Watch your Pay Pal account. I had identity theft from my Pay Pal account to my checking account. They got me for about $100.00 until my bank thought something was funny... They were from France. So I had to close out my bank account and open up a new one. I closed my Pay Pal account and have no more problems.
They even went so far as to change my PP acount language to French. Very scary..

I checked to make sure it wasn't coming from my computer, but I am clean.. It was all from the Pal Pay..

Good luck...  
on Feb 22, 2008


why was you using a Keygen aint they for getting the SS #'s for programs that are pay to use Pirated? Why would RoadRunner tech support have an problem with your PC going through a router.

As far as the keygen... I know it is controversial, but if there are not sufficient demos of a program/game, I will use a keygen to try it out. I have been burned too many times buying something (especially from EA) and then finding it to be utter trash, to not try something out before I buy it.

As far as the roadrunner tech, well, he did have me disconnect the router. Since it was an issue with the computer being unable to connect to the internet, they won't diagnose your router for you. It was the modem not requesting its IP properly - it finally kicked in and worked but took quite some number of reboots of the modem.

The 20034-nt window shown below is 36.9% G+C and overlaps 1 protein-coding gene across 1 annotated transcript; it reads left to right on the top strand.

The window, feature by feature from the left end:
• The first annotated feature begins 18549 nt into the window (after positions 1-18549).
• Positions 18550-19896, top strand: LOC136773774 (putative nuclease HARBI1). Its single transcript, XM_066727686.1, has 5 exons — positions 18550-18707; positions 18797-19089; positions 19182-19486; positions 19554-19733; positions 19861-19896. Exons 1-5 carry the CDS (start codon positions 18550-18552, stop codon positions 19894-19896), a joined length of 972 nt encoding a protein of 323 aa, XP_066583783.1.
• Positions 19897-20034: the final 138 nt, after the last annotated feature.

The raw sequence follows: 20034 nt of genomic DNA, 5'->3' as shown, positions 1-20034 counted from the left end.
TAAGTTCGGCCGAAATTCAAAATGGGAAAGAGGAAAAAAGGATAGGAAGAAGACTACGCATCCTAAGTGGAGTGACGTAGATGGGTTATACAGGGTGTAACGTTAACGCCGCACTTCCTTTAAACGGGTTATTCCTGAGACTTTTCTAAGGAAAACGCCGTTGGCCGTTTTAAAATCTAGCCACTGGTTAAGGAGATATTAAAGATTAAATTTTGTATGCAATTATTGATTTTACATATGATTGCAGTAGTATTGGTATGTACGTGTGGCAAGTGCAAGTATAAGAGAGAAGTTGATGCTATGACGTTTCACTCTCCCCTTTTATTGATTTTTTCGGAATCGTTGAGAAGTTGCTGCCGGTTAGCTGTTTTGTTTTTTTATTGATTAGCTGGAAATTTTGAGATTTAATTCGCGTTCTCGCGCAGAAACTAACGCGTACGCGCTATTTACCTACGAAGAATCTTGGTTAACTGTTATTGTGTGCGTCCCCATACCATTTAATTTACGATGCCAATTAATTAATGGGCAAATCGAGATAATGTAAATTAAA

on Feb 22, 2008


Watch your Pay Pal account.

I changed all my important passwords. I'm planning on changing unimportant passwords as well, but this all takes time and some sites make it very difficult.

Paypal and eBay I'd have expected to be hit first, but they weren't, confirming my belief that it was through Pidgin that they got the passwords.

Honestly, now that I think about it, I wonder if maybe the hole that allowed them to get the Pidgin password file was perhaps the well-publicized Traversal exploit in Firefox - I'm ot certain how it works, but I have read that it may allow files in a user's home directory to be read remotely. Well, Pidgin's Accounts.XML is in the home directory... unprotected. Makese sense to me.

on Feb 22, 2008
cool did not know that about Keygen's

[quote]Not all keygen programs are for cracking serial numbers. I have 2 or three on my computer because they are used to make codes for ebooks, programs, passcoded purchases online of items you may be selling.[/quote

ye I know EA sucks at times. I got one game that I don't remember were i put it and called EA for a replacement and they wanted $30.00 or $40.00 for it NOT buying I can buy the game cheaper for $19.99 and told them that. hell it's only like 10 pages at the most and in Black and White.